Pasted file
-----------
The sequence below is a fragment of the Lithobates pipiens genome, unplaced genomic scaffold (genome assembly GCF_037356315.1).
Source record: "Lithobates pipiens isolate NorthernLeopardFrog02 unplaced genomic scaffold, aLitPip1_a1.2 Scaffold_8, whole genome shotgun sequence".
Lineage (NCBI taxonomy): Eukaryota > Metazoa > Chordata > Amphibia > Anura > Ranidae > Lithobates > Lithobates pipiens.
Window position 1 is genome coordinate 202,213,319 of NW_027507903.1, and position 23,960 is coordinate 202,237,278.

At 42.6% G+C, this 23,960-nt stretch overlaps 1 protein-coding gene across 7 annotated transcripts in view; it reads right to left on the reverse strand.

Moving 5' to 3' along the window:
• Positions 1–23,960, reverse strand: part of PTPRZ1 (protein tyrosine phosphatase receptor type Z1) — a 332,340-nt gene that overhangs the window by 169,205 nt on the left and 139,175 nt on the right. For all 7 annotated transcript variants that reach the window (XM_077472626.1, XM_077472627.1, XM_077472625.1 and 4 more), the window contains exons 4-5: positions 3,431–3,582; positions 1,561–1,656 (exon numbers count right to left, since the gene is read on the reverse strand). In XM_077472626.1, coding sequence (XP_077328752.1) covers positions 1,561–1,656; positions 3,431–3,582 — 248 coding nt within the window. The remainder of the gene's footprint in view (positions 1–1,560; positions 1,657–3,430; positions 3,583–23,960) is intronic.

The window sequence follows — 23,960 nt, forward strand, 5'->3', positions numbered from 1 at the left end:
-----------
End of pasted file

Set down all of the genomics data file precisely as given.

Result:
The sequence below is a fragment of the Lithobates pipiens genome, unplaced genomic scaffold (genome assembly GCF_037356315.1).
Source record: "Lithobates pipiens isolate NorthernLeopardFrog02 unplaced genomic scaffold, aLitPip1_a1.2 Scaffold_8, whole genome shotgun sequence".
Lineage (NCBI taxonomy): Eukaryota > Metazoa > Chordata > Amphibia > Anura > Ranidae > Lithobates > Lithobates pipiens.
Window position 1 is genome coordinate 202,213,319 of NW_027507903.1, and position 23,960 is coordinate 202,237,278.

At 42.6% G+C, this 23,960-nt stretch overlaps 1 protein-coding gene across 7 annotated transcripts in view; it reads right to left on the reverse strand.

Moving 5' to 3' along the window:
• Positions 1–23,960, reverse strand: part of PTPRZ1 (protein tyrosine phosphatase receptor type Z1) — a 332,340-nt gene that overhangs the window by 169,205 nt on the left and 139,175 nt on the right. For all 7 annotated transcript variants that reach the window (XM_077472626.1, XM_077472627.1, XM_077472625.1 and 4 more), the window contains exons 4-5: positions 3,431–3,582; positions 1,561–1,656 (exon numbers count right to left, since the gene is read on the reverse strand). In XM_077472626.1, coding sequence (XP_077328752.1) covers positions 1,561–1,656; positions 3,431–3,582 — 248 coding nt within the window. The remainder of the gene's footprint in view (positions 1–1,560; positions 1,657–3,430; positions 3,583–23,960) is intronic.

The window sequence follows — 23,960 nt, forward strand, 5'->3', positions numbered from 1 at the left end: